At veteran level (over 40s) the most common one star tournaments tend to be ratings tournaments. In these competitions, players are put into groups of (usually) eight and play each other in a "round-robin" event so each player will get seven matches. Group 1 will have the top eight ranked players that have entered the tournament in that group, with group 2 having the next 8 ranked players in it and so on down to the final group having the lowest ranked players. This should mean that every match in each group is a competitive match with very few easy wins/big defeats as the players in each group should all be roughly the same level. If a player does not have a national ranking then they are usually put into the lowest group but the tournament organiser does have the discretion to put unranked players in a higher group based on their known playing ability. At senior level there are very few one star tournaments but there are plenty of team events and individual tournaments for senior players to enter still. These such as the Senior British League competition, two star, three star and four star individual tournaments as well as the Grand Prix circuit of tournaments. In general (but not always the case), as you move up through the tournament star ratings, the quality of players entering those tournaments improves.
Costs to enter tournaments can vary with the higher standard (4 star and grand prix) tournaments generally costing much more than the one star events. For cadet and junior players, the National Cadet League or National Junior League offer a very good structured and competitive tournament with plenty of matches for very little outlay. Currently it costs £82 to enter a team into the event so based on a team of three that would come to just over £27 per player. Costs to play in a local league match can vary from club to club but it seems that £5 per match is probably the standard fee in the majority of clubs. To enter a 1 star tournament you will probably be looking at an entry fee of £20-£25 depending on the event. A junior player entering a one star tournament would probably be looking to pay between £6-£10 for each age category they enter in that tournament. To play in any team tournament or individual tournament (including the local league) you will need to become a member of Table Tennis England. There are different levels of playing membership available and full details can be found on this link: Register or renew your membership— Table Tennis England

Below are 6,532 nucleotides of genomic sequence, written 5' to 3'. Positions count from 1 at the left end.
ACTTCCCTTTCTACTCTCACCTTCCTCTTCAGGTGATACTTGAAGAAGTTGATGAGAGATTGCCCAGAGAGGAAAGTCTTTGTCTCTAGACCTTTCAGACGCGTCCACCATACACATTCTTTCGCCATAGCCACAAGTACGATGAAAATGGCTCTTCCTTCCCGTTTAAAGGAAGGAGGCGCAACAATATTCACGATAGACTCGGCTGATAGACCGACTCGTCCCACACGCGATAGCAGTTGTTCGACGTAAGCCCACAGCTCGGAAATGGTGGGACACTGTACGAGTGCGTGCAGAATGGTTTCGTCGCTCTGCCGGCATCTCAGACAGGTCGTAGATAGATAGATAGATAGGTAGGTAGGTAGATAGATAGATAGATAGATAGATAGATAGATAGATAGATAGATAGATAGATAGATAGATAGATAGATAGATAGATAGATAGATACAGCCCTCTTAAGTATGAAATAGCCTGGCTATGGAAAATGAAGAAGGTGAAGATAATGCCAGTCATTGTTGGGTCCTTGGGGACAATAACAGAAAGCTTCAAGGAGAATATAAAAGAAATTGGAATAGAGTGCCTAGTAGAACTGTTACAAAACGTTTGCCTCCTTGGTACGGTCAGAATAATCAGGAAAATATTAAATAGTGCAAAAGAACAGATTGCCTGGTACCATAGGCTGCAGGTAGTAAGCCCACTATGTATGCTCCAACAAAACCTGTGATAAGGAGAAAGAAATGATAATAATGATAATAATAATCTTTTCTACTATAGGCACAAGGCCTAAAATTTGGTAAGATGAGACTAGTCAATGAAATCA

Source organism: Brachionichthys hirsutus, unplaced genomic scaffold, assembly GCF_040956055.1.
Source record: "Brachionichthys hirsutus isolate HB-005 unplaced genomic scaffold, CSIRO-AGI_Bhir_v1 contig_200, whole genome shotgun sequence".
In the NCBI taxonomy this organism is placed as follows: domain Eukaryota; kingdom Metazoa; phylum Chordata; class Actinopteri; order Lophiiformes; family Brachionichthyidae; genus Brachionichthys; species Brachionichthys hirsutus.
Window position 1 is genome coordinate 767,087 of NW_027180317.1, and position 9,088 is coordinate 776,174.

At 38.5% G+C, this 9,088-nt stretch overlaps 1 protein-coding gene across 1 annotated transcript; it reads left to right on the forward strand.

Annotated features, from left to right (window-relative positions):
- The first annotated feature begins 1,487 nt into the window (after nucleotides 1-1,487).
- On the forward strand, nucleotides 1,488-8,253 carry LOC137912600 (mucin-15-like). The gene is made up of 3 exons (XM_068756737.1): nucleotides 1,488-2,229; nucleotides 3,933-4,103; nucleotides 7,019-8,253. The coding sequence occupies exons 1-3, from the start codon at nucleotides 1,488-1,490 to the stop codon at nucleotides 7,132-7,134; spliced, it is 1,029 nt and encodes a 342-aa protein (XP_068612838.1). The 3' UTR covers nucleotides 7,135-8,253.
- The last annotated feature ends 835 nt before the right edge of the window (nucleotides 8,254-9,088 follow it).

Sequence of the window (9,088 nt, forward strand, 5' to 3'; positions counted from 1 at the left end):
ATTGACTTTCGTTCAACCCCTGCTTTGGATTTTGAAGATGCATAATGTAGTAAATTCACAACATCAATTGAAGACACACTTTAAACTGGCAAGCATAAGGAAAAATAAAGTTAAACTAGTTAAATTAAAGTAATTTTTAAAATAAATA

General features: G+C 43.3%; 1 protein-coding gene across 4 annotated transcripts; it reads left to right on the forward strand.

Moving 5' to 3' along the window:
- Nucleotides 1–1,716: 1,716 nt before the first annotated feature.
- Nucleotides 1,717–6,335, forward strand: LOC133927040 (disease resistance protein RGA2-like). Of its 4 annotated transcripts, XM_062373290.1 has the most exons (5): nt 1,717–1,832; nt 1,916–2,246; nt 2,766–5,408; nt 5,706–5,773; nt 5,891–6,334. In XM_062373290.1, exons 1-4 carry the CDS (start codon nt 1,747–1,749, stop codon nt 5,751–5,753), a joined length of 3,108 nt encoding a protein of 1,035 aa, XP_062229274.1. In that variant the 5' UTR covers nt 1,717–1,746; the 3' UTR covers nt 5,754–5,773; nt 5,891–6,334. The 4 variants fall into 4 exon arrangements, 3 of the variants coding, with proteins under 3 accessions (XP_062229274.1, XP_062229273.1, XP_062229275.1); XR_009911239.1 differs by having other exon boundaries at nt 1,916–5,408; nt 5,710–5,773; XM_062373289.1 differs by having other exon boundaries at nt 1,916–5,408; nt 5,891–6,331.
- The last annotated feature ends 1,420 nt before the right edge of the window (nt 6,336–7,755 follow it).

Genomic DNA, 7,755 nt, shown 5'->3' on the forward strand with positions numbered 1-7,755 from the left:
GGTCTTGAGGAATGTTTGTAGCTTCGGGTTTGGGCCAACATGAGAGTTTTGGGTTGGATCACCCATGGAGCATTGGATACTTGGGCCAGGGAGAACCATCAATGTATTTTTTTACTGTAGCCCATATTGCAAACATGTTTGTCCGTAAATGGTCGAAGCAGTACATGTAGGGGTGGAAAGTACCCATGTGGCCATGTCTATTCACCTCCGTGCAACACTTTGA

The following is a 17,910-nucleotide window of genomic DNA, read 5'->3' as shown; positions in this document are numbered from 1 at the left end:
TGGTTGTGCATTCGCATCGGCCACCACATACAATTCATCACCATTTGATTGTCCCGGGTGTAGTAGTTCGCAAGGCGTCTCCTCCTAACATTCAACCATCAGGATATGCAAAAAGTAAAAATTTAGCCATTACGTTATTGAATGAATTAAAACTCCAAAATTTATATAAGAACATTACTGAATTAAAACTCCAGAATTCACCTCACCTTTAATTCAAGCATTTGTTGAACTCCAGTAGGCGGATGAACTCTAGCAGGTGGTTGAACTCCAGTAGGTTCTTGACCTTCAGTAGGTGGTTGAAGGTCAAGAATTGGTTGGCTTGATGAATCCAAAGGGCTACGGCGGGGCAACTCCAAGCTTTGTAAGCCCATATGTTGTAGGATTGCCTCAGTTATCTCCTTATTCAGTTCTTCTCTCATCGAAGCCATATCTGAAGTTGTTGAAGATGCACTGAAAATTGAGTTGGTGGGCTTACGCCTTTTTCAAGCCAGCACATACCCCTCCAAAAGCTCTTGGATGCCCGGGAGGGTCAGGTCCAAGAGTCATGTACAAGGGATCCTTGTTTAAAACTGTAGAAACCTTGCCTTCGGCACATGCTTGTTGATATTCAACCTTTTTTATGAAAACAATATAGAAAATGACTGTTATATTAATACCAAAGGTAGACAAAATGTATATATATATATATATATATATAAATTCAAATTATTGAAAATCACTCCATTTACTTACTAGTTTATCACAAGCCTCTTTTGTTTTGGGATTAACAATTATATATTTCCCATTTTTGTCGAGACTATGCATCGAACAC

For more details about the various opportunities there are for people to compete then click on this link from the Table Tennis England website: Competitions— Table Tennis England
I hope you have found this blog helpful and it has given you some understanding of the range and variety of competitive opportunities there are to play table tennis. Look out for episode five in this five-part series where I talk about the player pathway. And as always, please feel free to contact me with any questions.